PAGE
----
Skip to main content
Carrington College Blog

4 Best Careers for Shy People

October 9, 2013

Shy CareersAre you shy? Choosing a career path when you’re an introvert can be a bit of a challenge because so many jobs require regular interaction with others – whether you work in sales, customers service or as a pharmacy technician. Being shy doesn’t mean you can’t have a successful career, it just means, like anyone, you have to find a career that’s right for you. If constantly interacting with new people makes you anxious, consider these career paths:

Medical coding

As a medical coding professional, you would be responsible for using a special system to translate the diagnoses and procedures of health care providers into a series of letters and numbers. Medical coders look through health records to find the relevant information that they need. Although medical coders occasionally meet with physicians and other health care professionals to clarify diagnoses or get additional information, they do not have to interact with patients.1

Information technology

There are tons of different occupations within the field of information technology that are ideal for people who are a bit on the shy side. Network and systems administrators, for instance, use their IT expertise to enhance cyber security and update technology that businesses are using. Computer programmers and app developers may also be able to work from home, helping introverts avoid potentially uncomfortable situations at the office.2


Accountants are largely responsible for preparing and examining financial records, which can be done without much interaction with other people. To become an accountant, you will need to be very analytical and detail-oriented, but you don’t need to necessarily be outgoing. As an accountant, you may be able to work from home and likely won’t have to communicate directly with clients unless you are in a management position.3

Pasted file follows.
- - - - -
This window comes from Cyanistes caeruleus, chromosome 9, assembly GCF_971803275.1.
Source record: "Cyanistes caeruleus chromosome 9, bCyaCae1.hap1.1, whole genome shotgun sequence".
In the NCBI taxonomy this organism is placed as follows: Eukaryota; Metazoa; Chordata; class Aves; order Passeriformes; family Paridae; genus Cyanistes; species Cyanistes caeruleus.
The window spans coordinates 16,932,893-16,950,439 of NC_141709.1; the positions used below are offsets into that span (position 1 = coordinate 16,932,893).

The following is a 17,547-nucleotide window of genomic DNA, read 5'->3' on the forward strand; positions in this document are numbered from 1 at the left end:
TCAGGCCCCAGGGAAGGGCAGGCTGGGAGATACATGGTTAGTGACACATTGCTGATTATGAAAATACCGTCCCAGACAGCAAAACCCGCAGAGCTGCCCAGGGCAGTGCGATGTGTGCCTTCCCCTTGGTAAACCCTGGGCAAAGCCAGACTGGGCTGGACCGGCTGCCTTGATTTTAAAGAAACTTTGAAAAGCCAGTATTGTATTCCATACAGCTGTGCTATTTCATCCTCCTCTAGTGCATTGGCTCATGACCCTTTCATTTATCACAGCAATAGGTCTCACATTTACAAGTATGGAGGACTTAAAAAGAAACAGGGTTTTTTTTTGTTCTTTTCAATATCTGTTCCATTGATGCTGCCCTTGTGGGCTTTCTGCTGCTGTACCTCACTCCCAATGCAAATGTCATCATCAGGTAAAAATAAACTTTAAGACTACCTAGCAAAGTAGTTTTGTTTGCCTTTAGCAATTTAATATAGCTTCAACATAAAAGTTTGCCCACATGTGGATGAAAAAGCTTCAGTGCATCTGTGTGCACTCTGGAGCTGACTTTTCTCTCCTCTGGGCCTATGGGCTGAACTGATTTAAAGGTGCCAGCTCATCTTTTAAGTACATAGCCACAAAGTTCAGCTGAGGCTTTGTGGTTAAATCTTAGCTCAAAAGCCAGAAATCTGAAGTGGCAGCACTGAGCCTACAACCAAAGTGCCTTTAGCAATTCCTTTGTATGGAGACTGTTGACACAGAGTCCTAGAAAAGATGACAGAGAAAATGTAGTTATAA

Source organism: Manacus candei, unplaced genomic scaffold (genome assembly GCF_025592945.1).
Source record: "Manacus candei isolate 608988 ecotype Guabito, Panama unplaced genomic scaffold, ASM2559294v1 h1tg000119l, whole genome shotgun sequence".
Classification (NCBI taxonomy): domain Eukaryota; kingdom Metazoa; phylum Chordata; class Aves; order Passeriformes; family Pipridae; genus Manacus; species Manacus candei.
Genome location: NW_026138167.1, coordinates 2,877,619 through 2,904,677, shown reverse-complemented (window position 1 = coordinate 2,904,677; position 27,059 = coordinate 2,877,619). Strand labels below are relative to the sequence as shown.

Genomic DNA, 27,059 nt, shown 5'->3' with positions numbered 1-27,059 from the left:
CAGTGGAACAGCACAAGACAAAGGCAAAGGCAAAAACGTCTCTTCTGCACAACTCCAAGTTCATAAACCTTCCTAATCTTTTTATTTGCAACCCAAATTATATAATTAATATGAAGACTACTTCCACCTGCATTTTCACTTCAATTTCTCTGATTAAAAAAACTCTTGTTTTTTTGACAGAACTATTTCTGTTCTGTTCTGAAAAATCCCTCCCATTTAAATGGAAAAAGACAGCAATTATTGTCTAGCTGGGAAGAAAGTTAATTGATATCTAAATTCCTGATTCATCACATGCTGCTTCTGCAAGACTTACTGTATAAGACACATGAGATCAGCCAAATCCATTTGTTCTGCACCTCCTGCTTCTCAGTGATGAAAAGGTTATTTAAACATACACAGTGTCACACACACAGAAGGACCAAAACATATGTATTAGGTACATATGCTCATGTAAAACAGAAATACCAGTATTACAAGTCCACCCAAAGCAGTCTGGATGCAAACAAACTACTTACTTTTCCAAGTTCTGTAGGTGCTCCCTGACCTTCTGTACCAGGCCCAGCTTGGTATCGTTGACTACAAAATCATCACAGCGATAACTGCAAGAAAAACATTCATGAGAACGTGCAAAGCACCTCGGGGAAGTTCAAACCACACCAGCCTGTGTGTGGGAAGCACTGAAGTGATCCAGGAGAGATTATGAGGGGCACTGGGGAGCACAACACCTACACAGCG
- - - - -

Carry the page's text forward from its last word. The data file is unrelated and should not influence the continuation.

Graphic design

If you love art and computers, but don’t consider yourself to be an extrovert, graphic design may be for you! Graphic designers use their skills to create visual concepts, and often help companies select colors, images and logos that convey what their businesses are about. If you work for a large company, chances are you will get to work quite a bit on your own and won’t have to interact with too many people. You may also be able to work remotely because so much of graphic design is done on computers.4

1 Bureau of Labor Statistics, ‘Medical Records and Health Information Technicians,’ Aug. 7, 2012 –
2 Bureau of Labor Statistics ‘Computer and Information Technology Occupations,’ March 29, 2012 –
3 Bureau of Labor Statistics, ‘Accountants and Auditors,’ Aug. 31, 2012 –
4 Bureau of Labor Statistics, ‘Graphic Designers,’ March 29, 2012 –

Request Information

Step 1 of 2

* Required Field